Dear Mrs. Bluth,
While taking a day off from work two weeks ago, I decided to go into the city and treat myself to just wandering around. I didn’t tell anyone because it was a very sporadic decision, one that I hoped would lift my spirits which had been down lately. I also planned to surprise my husband and take him to lunch to the same restaurant where he had proposed twenty-one years ago. I hoped to possibly re-inject the special feelings we had for one another as they seemed to have disappeared over the years. The city takes on a festive feel this time of year and even though it is of a secular nature I hoped the lights and the lighthearted good cheer that abounds would work some magic for us.
I need to make you aware that our marriage has been sorely tested in the past. After our last child was born, my husband seemed to become distant. Many nights he would come home late from work and even though I would sit with him while he ate supper, the conversation was forced and stilted on his part. He appeared to be totally disinterested in what the kids were up to in school, what I shared with him about the baby or about family and friends.
A good friend in whom I confided, took me aside one day and said that someone had seen my husband sitting in the park with a young woman and that they seemed more than business acquaintances, if you understand my drift. Of course, I chose not to believe this, but gave in to my curiosity and looked through his briefcase and records when he went out to shul one Sunday morning. I found a small gift box and note addressed to “Gilda,” and a very personal short note, dated two months back, wherein Gilda talked about the “wonderful time spent together.” My heart, not to mention my trust, was completely shattered. I confronted him upon his return and he admitted that he was emotionally involved with Gilda for over five months, but swore he would end it now that I found out. He was terribly remorseful, wailed and begged for my forgiveness and explained that he felt neglected and lonely since the birth of the baby. I choose to believe him and give him a second chance. The bracelet he was going to give Gilda, he gave to me and I have worn it every day as a reminder to him that there would never be a second chance.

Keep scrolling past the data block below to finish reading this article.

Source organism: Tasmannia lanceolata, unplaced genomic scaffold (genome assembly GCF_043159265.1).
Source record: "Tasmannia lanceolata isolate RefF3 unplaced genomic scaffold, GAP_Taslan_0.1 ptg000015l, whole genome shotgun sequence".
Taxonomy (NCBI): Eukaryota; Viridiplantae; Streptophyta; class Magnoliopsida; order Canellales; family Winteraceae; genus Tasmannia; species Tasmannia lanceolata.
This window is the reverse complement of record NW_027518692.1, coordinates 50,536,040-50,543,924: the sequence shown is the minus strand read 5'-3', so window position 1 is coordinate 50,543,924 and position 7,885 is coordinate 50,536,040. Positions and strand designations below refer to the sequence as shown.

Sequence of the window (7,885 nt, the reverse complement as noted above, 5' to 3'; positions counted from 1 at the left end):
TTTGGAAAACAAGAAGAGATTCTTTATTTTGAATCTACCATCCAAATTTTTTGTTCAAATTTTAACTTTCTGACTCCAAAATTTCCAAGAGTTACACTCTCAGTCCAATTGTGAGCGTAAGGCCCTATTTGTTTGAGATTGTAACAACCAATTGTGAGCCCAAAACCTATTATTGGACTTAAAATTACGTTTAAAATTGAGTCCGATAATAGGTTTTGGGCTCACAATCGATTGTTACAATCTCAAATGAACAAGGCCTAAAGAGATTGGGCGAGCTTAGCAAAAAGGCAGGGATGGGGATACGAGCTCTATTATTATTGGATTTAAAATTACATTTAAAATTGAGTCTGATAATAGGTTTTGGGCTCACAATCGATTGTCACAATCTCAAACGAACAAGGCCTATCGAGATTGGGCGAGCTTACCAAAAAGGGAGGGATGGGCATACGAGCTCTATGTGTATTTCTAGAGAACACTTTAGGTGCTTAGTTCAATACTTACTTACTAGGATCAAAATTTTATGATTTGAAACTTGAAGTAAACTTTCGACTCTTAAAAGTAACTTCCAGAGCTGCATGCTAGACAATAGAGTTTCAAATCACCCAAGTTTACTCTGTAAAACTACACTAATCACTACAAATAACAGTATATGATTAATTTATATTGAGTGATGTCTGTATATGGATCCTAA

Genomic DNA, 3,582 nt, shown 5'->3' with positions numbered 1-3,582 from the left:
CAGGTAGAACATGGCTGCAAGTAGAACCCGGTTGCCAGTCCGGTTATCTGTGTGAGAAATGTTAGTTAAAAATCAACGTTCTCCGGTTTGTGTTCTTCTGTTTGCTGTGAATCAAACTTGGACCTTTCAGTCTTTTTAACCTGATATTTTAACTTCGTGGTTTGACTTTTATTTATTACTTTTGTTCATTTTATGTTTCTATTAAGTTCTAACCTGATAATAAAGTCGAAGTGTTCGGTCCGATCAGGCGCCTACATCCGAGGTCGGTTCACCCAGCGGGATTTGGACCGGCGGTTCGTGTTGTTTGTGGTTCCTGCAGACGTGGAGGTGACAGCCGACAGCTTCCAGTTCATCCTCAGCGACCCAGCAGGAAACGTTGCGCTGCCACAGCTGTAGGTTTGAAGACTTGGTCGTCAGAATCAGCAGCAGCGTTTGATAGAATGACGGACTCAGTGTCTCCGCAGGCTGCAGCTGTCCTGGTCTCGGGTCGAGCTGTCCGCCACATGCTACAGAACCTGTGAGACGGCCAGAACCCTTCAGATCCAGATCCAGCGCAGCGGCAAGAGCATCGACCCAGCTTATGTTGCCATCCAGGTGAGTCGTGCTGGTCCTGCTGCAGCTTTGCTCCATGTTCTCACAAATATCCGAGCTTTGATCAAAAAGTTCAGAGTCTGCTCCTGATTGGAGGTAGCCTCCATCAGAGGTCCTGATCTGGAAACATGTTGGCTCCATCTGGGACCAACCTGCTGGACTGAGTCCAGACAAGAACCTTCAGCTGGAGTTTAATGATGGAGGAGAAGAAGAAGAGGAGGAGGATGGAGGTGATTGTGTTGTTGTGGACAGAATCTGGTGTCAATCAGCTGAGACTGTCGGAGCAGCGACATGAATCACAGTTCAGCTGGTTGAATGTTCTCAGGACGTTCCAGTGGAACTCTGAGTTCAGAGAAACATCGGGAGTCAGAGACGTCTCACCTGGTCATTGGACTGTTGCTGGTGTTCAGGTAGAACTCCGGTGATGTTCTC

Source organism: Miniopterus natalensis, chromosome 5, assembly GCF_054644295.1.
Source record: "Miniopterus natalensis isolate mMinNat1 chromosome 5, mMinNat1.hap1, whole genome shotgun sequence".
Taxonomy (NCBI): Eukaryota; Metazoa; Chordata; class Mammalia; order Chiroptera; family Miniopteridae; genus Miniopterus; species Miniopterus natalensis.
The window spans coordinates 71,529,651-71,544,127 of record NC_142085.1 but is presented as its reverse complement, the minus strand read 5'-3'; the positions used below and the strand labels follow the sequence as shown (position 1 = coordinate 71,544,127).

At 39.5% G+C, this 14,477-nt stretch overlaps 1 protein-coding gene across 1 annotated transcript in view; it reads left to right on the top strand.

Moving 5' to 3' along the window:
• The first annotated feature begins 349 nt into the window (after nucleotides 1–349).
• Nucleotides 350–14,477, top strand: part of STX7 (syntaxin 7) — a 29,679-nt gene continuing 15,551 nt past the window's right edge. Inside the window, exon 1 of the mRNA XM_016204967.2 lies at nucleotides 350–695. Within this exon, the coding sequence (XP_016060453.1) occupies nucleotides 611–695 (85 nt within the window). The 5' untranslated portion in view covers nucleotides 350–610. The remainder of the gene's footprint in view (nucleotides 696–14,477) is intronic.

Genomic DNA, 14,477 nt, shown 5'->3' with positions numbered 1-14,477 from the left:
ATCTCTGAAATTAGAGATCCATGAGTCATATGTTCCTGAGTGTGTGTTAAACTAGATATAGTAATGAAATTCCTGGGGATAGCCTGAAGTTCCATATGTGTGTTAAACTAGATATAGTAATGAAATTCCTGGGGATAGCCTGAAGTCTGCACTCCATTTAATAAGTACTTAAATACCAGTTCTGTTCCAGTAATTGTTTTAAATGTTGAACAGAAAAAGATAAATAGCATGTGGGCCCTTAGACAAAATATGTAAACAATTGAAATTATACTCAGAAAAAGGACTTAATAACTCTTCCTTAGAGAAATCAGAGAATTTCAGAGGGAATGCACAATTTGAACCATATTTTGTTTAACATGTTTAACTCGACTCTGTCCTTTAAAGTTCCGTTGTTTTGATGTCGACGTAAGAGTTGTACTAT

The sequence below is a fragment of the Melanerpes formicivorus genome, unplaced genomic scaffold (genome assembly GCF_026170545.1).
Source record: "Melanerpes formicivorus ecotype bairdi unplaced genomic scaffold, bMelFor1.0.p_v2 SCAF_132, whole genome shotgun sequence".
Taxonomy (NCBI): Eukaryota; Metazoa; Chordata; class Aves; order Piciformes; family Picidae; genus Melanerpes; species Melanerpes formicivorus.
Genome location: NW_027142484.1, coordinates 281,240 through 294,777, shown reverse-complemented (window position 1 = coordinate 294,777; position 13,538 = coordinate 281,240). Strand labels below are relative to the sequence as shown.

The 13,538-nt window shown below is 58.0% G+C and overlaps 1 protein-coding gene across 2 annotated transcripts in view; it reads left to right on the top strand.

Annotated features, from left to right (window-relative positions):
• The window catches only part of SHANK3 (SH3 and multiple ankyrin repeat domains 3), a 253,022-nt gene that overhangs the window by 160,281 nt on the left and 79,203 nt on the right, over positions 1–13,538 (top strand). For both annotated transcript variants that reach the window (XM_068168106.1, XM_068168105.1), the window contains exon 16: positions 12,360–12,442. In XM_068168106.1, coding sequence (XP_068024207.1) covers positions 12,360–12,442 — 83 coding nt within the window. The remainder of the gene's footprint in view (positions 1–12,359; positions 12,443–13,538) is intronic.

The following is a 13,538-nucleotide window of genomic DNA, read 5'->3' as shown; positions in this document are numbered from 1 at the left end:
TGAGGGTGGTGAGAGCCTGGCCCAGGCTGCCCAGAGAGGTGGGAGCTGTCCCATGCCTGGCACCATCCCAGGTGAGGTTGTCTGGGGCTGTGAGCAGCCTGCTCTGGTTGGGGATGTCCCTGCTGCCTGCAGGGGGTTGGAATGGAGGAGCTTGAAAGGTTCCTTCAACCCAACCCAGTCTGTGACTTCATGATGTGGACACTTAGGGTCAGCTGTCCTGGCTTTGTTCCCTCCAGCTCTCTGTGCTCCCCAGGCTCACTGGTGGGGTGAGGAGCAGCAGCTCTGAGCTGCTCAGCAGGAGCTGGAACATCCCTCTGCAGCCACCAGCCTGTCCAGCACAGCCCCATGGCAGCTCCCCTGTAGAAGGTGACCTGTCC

After a lovely morning traipsing through stores and taking in the sights, I took a cab to his office and asked the receptionist for his cubical. She said he was out to lunch and if I would like to wait. All of a sudden, warning bells went off in my head and I explained that I was a business account from the past with a short window in which to see him, could she please provide me with the place he was having lunch just so I could say a quick hello. She hesitated for a moment, but gave me the address. I took a cab to the restaurant, and lo and behold, it was a bar that served non-kosher food. My heart pounding, I put on my sunglasses and went in, hoping that this was the wrong place. At a table near the back, there he sat with “Gilda.” There are no words to describe what went through me, anger, bitterness, betrayal and hate all rolled together would not do justice. I was so blinded by rage that I could have stabbed him with the fork he was holding. Instead, I walked over to their table, took off the bracelet and threw it at her. I didn’t say a word – none was necessary judging by the startled look on her face and the bewildered and terrified look on his. As I turned to leave I told him not to come home and to her I said, “He’s all yours.” I don’t remember the rest of that day.